TiVo is watching you watch TV. The high-tech company hasn't turned a profit yet, but executives are hoping that selling marketing data about its customers' viewing patterns will help limit the red ink. The data could also send a tough signal to the advertising industry.
The San Jose-based company can collect detailed viewing data on its 700,000 subscribers because its device is basically a computer that stores TV shows on a high-capacity hard drive. More than a high-tech VCR, TiVo allows viewers to pause a live telecast, do their own instant replays, and skip commercials. The technology also builds a database of television favorites.
TiVo's data will be the closest thing television has to the detailed "hit" statistics available on websites. TiVo insists subscribers' privacy will be protected, but the company plans to sell a quarterly report listing customer viewing habits during certain times of the day. Advertisers and broadcasters can also buy customized data about which programs are popular-and which ads are ignored.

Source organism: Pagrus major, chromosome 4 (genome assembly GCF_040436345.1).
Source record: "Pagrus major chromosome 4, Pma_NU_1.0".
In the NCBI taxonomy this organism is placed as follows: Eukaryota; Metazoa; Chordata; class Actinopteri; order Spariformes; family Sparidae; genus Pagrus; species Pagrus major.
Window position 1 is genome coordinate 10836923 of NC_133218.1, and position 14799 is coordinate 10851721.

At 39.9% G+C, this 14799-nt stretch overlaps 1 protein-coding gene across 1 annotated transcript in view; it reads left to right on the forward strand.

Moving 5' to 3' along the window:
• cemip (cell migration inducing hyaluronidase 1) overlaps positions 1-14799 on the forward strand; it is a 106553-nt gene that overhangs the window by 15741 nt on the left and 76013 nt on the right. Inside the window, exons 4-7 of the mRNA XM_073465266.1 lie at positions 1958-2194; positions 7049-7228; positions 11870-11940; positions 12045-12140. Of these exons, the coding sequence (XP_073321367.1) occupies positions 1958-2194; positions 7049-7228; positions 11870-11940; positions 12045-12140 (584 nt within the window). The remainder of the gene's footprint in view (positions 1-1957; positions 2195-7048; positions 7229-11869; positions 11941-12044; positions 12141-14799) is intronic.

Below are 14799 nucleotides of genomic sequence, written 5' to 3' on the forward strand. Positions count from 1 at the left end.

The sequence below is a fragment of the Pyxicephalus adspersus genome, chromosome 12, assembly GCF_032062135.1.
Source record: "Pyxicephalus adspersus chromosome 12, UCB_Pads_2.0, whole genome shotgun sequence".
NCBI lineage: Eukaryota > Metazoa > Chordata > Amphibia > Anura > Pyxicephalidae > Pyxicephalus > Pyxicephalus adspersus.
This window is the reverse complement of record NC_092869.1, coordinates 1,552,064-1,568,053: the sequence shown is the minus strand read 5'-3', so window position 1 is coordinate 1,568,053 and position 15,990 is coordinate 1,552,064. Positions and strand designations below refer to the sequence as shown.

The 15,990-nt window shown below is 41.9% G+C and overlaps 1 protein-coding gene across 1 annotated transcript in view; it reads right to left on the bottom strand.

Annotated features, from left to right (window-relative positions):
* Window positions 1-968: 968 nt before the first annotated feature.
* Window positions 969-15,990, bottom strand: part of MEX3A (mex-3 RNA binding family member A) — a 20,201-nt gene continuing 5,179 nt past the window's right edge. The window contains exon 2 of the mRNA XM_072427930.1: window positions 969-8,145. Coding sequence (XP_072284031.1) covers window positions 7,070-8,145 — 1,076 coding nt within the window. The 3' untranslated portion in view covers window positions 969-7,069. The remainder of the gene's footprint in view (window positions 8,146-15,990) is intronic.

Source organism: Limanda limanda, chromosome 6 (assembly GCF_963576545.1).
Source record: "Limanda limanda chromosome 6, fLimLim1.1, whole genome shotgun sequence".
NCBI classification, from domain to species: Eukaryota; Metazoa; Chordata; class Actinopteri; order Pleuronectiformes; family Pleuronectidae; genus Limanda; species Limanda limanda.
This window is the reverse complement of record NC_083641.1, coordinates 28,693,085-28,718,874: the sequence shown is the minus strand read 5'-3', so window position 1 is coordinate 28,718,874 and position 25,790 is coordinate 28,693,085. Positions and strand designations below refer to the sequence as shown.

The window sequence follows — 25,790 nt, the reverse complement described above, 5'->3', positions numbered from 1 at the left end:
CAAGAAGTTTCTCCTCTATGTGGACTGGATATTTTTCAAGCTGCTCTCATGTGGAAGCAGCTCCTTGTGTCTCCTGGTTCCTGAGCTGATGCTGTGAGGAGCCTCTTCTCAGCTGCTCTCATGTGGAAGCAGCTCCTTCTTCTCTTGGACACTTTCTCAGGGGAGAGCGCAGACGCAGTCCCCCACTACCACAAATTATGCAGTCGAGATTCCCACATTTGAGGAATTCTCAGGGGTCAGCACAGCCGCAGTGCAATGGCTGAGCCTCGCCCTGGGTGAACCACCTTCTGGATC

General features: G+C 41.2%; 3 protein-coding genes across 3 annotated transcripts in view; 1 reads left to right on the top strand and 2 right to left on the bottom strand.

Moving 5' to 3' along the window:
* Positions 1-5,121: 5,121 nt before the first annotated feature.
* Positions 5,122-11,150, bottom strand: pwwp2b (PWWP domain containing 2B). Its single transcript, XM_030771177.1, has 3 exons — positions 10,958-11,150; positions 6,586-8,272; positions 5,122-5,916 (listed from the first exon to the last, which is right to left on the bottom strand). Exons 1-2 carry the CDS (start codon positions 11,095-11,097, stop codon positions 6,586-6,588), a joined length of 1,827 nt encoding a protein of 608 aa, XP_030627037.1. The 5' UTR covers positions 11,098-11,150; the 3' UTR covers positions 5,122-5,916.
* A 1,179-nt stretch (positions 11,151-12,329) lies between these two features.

Families using the technology in part to protect their kids from raunchy ads will also be sending a message that advertisers will find difficult to ignore: tone it down or be tuned out.